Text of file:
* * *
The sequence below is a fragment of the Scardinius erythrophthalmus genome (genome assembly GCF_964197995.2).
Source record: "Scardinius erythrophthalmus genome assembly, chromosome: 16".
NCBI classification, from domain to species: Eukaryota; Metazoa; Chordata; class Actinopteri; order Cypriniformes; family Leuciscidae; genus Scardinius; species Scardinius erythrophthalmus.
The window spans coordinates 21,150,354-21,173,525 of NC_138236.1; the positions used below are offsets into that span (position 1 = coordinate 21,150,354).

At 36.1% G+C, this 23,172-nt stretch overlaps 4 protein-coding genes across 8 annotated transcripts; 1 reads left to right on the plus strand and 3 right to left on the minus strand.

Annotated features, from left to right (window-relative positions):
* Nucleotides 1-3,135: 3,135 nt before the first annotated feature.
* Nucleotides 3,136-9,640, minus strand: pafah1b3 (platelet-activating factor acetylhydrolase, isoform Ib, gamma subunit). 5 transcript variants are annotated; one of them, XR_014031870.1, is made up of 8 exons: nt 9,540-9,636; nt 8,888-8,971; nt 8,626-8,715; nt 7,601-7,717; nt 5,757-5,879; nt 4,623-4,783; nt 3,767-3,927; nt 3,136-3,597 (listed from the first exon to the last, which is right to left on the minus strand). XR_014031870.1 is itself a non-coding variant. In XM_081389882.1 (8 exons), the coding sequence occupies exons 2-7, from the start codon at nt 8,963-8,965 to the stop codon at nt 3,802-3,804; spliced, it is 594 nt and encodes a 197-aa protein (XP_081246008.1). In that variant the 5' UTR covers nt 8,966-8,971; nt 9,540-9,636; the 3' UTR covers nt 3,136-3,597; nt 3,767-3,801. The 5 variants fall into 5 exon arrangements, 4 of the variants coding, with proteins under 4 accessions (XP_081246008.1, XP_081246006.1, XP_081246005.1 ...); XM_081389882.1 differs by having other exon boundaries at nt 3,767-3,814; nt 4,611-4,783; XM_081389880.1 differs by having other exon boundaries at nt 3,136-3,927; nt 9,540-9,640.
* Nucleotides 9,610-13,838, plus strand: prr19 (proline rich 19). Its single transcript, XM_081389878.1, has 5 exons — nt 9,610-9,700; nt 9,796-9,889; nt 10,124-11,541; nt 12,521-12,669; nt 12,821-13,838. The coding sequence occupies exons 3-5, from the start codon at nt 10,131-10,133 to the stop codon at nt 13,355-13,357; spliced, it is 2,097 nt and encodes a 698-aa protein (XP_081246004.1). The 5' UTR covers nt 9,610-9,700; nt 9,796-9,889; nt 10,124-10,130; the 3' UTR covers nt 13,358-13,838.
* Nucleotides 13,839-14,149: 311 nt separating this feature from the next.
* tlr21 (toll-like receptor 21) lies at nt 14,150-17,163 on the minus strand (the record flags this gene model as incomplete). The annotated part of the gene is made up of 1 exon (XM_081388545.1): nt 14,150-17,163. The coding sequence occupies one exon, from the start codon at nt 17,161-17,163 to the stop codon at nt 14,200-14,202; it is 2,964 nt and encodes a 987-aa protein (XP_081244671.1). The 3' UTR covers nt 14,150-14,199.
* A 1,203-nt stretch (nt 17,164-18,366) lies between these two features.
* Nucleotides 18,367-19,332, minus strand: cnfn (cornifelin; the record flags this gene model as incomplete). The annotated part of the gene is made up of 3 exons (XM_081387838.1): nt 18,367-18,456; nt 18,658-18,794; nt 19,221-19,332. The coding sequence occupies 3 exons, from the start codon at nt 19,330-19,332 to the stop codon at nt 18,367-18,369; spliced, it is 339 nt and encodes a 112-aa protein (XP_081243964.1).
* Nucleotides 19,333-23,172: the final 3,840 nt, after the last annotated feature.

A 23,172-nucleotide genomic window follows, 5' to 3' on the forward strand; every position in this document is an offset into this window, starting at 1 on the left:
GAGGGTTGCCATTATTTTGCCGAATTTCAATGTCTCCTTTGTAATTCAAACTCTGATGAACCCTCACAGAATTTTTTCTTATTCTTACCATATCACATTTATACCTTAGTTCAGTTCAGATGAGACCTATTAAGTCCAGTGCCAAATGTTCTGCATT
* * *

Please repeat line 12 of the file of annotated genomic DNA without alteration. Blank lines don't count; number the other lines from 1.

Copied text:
* A 1,203-nt stretch (nt 17,164-18,366) lies between these two features.